Thursday, August 13, 2009

A Viking Age pot to...

"...BUT I want to do some dyeing and it dawned on me that if I was a
10th century Danish women I would use what pots I had-correct?..."

(This was part of a conversation on Norsfolk - some time back)

Since the original question was phased 'what did a 10th C Danish women use' - I'm going to continue in that vein. (Caution - I don't dye MYSELF - but I live with a textile artist and make most of the replica / reproduction equipment used around here.)

Examining what was actually available:

WOOD TUBS were mentioned. In VA widely available, very common and used far more than modern re-enactors do. (Paradox is that today Coopers are hard to find and not inexpensive for good quality.) I would suggest you remember the problems involved in heating - and keeping hot, a suitable amount of water. We experiment today in small lots, but in the VA dying is more likely to be a 'whole fleece' production. I suspect the old 'hot stone' trick might be more used to heat volumes than a pot over the fire. This would allow you to re-heat as required over a lengthy dye bath and also give some control over temperature by number of stones added. Proof may be impossible, but I'd be looking for smooth stones at fist or double that size that also show signs of fire heating.

'IRON" POTS. Are the main over fire cooking / heating method. This vary slightly in construction method and size. Typically all are segmented and riveted (just about the largest iron plate you will see is 20 - 25 cm dia.) Remember that this is WROUGHT IRON - which may react differently than our modern mild steel. (Modern STAINLESS steel is not even remotely the same!) Some of these iron pots have seams sealed with lead. Lead may be a mordant? How much is required to effect the dye? One important note is SIZE. Most VA artifact pots are actually quite small. On the order of 12 - 14 inches deep by maybe 14 - 16 wide is as big as most get. This is roughly 2 - 3 gallons worth.

COPPER ALLOY POTS. Size in the same range. The pots from Mastermyr (left) are roughly 12 wide by 8 inches deep. Hold a gallon. One note here. You notice the books all say 'copper alloy' now. Our modern BRASS is a mix of copper and zinc. Our modern BRONZE is a mix of copper and tin. In both cases COPPER is the main part. BRONZE will be plus 90% copper. BRASS on the other hand, might be much, much less copper (like maybe only half)* During the VA, old bronze objects were constantly recycled, and things like lead and zinc seem to have been added to extend the volume. (Thats why latter publications stick to 'copper alloy' in descriptions.) So with copper / tin / zinc / lead all in the pot metal, would you not get different results depending? I know that tin and copper will both act as a mordant in a non reactive pot.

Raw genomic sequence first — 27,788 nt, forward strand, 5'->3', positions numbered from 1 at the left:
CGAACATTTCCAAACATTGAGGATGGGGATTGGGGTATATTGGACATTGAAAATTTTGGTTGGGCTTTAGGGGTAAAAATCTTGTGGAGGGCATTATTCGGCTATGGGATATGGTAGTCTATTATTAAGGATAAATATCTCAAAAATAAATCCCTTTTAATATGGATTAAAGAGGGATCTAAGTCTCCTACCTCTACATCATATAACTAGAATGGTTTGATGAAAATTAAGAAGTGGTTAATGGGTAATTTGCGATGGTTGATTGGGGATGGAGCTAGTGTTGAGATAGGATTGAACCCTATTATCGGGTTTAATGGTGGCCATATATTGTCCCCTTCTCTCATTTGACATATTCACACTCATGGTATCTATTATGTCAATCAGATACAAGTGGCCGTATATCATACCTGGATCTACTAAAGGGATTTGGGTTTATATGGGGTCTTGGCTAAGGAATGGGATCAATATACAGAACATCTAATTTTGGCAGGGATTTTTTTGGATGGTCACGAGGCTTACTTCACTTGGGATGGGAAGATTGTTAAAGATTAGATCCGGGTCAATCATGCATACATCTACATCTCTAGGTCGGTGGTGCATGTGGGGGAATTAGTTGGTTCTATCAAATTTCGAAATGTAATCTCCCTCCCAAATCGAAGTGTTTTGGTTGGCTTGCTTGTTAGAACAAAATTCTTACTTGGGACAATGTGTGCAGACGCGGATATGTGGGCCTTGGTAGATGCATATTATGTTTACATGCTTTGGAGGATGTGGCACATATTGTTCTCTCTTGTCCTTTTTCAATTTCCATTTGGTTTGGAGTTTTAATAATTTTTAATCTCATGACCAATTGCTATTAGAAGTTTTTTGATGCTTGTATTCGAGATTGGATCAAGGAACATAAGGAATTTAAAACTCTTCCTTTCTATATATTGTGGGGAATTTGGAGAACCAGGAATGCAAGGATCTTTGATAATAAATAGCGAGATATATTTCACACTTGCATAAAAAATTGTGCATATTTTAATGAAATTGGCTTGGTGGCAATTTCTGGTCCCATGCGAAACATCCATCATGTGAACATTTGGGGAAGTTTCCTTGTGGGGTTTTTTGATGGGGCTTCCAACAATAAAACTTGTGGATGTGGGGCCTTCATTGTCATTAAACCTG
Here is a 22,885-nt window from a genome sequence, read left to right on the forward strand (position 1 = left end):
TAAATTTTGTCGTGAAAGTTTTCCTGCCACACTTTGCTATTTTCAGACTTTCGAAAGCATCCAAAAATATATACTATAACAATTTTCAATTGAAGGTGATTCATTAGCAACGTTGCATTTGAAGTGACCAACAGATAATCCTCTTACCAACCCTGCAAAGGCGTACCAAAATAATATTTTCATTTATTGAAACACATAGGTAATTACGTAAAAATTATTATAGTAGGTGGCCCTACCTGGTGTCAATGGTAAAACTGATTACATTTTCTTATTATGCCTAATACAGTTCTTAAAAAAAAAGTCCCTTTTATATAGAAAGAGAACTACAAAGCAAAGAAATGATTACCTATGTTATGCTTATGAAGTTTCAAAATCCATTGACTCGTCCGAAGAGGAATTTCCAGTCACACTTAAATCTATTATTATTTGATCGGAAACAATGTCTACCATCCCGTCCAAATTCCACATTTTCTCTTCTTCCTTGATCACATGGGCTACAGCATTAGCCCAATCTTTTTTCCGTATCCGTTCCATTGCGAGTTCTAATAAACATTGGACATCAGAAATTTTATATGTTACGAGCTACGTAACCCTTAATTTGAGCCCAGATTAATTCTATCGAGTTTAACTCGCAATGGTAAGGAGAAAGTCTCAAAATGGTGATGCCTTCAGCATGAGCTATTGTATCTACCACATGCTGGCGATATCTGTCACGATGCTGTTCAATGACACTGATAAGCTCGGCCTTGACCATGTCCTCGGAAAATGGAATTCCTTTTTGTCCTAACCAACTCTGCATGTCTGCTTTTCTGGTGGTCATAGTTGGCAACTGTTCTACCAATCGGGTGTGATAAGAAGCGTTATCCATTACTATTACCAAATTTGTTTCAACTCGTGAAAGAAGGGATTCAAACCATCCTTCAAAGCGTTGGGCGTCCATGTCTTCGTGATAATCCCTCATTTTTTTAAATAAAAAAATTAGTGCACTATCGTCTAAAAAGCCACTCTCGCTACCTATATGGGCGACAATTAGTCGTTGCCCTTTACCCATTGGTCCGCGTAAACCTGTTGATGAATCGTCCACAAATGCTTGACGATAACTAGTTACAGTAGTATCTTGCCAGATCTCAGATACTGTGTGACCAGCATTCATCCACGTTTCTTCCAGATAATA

SOAPSTONE - is basically non reactive. Soapstone pots are quite small in the VA however. Figure one - two quarts. Hardly practical for dye use in the VA. Also almost impossible to acquire for us modern types. i have seen some soapstone pots imported from South America in the $50 - $100 range, but usually the shapes are not correct for VA. Again small sizes, so would only be suitable for testing. You can heat these (with care) directly in the fire. Although easy enough to carve yourself (added to easy availability of material in Scandinavia) the raw material in large size pieces is NOT easy to find - and real expensive in NA today. Last 12" cube I saw for sculpture was over $200.

CERAMIC - not very likely for the VA as a dye tool. Not a common material, and typically pretty small. Would prove non reactive, dependent on glaze??

One wild idea I'll throw out there - boiling in leather / raw hide. I've seen this done, with a skin bag hug directly over the fire. The leather sweats out enough moisture to keep the surface damp and thus will not burn. Admittedly what I saw was a Native NA profile. It works for anyone however and would almost never leave an archaeological trace.

Bera, of course, has a chieftain's supply of VA replica and reproduction cooking pots. Various prototypes and materials. Including a huge 5 gallon sheet copper pot specifically made for dyeing.
Check the images of past work on the Wareham Forge web site or
the full line of Norse Replica Cookware.

* Safety note. ZINC fumes are extremely toxic. I personally have had suppliers who have sold me what is really a copper zinc brass instead of the ordered copper tin bronze for casting. This is done because copper is MUCH more expensive. If you torch heat that metal and get a blue green flame and white smoke STOP AND GET OUT OF THE ROOM. Heavy metal toxic keeps up on you and is almost impossible to recover from!

Note to my regular readers:
This is a much older (!) piece, kept on hand for a fast contribution here. I have been away since August 1 at Goderich for the Celtic College and Festival, and this weekend will be away at Summerfolk in Owen Sound.

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